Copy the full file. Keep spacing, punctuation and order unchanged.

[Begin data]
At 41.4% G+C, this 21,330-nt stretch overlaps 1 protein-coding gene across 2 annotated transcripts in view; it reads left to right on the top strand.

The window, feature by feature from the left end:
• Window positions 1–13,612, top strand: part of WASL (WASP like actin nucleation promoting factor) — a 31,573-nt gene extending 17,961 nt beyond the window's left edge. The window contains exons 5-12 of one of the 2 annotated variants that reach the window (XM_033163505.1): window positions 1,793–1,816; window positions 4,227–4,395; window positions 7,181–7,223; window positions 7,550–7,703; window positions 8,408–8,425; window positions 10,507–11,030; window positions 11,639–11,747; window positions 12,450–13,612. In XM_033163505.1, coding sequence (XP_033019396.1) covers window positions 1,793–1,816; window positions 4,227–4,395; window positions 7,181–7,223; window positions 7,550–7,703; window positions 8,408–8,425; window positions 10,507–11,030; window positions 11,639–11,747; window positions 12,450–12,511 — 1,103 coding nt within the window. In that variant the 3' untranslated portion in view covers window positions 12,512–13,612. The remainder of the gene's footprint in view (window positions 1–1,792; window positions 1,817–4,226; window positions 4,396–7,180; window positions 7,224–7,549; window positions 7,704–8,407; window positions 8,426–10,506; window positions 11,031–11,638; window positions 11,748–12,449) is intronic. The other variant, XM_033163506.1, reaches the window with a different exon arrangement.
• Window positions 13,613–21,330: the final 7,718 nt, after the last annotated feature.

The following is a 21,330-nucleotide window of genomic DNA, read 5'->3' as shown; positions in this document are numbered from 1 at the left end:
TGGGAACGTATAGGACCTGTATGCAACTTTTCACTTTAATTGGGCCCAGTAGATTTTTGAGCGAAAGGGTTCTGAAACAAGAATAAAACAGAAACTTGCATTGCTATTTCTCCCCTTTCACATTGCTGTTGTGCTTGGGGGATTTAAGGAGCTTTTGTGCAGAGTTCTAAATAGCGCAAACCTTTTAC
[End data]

At 41.4% G+C, this 21,330-nt stretch overlaps 1 protein-coding gene across 2 annotated transcripts in view; it reads left to right on the top strand.

The window, feature by feature from the left end:
• Window positions 1–13,612, top strand: part of WASL (WASP like actin nucleation promoting factor) — a 31,573-nt gene extending 17,961 nt beyond the window's left edge. The window contains exons 5-12 of one of the 2 annotated variants that reach the window (XM_033163505.1): window positions 1,793–1,816; window positions 4,227–4,395; window positions 7,181–7,223; window positions 7,550–7,703; window positions 8,408–8,425; window positions 10,507–11,030; window positions 11,639–11,747; window positions 12,450–13,612. In XM_033163505.1, coding sequence (XP_033019396.1) covers window positions 1,793–1,816; window positions 4,227–4,395; window positions 7,181–7,223; window positions 7,550–7,703; window positions 8,408–8,425; window positions 10,507–11,030; window positions 11,639–11,747; window positions 12,450–12,511 — 1,103 coding nt within the window. In that variant the 3' untranslated portion in view covers window positions 12,512–13,612. The remainder of the gene's footprint in view (window positions 1–1,792; window positions 1,817–4,226; window positions 4,396–7,180; window positions 7,224–7,549; window positions 7,704–8,407; window positions 8,426–10,506; window positions 11,031–11,638; window positions 11,748–12,449) is intronic. The other variant, XM_033163506.1, reaches the window with a different exon arrangement.
• Window positions 13,613–21,330: the final 7,718 nt, after the last annotated feature.

The following is a 21,330-nucleotide window of genomic DNA, read 5'->3' as shown; positions in this document are numbered from 1 at the left end:
TGGGAACGTATAGGACCTGTATGCAACTTTTCACTTTAATTGGGCCCAGTAGATTTTTGAGCGAAAGGGTTCTGAAACAAGAATAAAACAGAAACTTGCATTGCTATTTCTCCCCTTTCACATTGCTGTTGTGCTTGGGGGATTTAAGGAGCTTTTGTGCAGAGTTCTAAATAGCGCAAACCTTTTAC